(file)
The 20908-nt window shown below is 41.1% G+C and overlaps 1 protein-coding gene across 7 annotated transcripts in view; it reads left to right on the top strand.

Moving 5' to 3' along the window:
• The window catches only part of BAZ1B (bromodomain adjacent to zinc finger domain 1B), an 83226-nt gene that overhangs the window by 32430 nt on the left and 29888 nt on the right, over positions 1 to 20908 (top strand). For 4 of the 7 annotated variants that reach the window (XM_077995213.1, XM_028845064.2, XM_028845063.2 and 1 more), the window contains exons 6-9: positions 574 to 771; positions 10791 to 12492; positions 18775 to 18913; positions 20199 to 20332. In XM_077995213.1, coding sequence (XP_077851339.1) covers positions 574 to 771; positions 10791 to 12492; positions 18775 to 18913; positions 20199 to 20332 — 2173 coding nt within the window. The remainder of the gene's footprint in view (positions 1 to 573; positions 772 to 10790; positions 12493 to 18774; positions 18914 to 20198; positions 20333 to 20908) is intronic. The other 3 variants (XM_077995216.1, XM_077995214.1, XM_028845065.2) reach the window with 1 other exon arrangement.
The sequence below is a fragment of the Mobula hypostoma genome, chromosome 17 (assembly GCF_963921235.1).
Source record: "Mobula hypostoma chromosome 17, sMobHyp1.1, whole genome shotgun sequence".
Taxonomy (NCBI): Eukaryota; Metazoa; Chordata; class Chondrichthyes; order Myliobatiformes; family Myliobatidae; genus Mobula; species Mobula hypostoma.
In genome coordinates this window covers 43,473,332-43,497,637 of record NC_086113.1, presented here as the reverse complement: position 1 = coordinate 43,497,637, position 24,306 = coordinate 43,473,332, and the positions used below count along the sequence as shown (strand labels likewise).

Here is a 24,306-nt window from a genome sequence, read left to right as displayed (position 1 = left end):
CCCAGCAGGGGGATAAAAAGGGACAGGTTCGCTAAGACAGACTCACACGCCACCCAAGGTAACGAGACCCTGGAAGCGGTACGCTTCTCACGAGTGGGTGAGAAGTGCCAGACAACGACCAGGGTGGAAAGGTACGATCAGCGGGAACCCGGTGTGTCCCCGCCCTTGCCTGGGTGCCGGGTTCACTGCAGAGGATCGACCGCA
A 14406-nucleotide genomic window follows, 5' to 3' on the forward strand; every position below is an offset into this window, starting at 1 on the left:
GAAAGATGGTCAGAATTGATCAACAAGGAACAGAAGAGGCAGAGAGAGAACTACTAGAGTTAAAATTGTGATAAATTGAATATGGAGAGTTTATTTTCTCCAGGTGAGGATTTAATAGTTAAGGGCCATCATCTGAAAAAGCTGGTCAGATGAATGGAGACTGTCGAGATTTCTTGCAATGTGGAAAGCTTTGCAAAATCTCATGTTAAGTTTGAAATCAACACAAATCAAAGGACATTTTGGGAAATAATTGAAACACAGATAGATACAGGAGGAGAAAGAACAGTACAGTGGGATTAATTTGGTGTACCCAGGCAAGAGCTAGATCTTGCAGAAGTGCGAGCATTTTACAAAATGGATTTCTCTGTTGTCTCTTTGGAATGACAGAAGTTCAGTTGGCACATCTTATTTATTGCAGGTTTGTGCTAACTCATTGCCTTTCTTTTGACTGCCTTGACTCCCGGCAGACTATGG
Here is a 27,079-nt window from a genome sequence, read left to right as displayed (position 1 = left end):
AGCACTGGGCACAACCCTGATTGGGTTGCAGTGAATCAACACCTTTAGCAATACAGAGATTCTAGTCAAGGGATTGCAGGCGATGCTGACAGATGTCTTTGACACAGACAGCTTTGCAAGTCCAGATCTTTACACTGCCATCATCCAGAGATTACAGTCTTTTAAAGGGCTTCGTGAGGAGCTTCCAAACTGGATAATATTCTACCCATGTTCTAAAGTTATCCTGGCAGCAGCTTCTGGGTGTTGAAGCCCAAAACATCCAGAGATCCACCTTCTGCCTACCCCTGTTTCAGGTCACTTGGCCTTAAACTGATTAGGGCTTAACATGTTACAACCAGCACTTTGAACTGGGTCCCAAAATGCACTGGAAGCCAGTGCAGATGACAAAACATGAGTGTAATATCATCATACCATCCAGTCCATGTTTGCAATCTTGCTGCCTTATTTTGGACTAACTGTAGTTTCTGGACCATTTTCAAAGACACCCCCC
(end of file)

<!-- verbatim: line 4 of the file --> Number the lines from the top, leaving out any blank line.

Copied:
The sequence below is a fragment of the Mobula hypostoma genome, chromosome 17 (assembly GCF_963921235.1).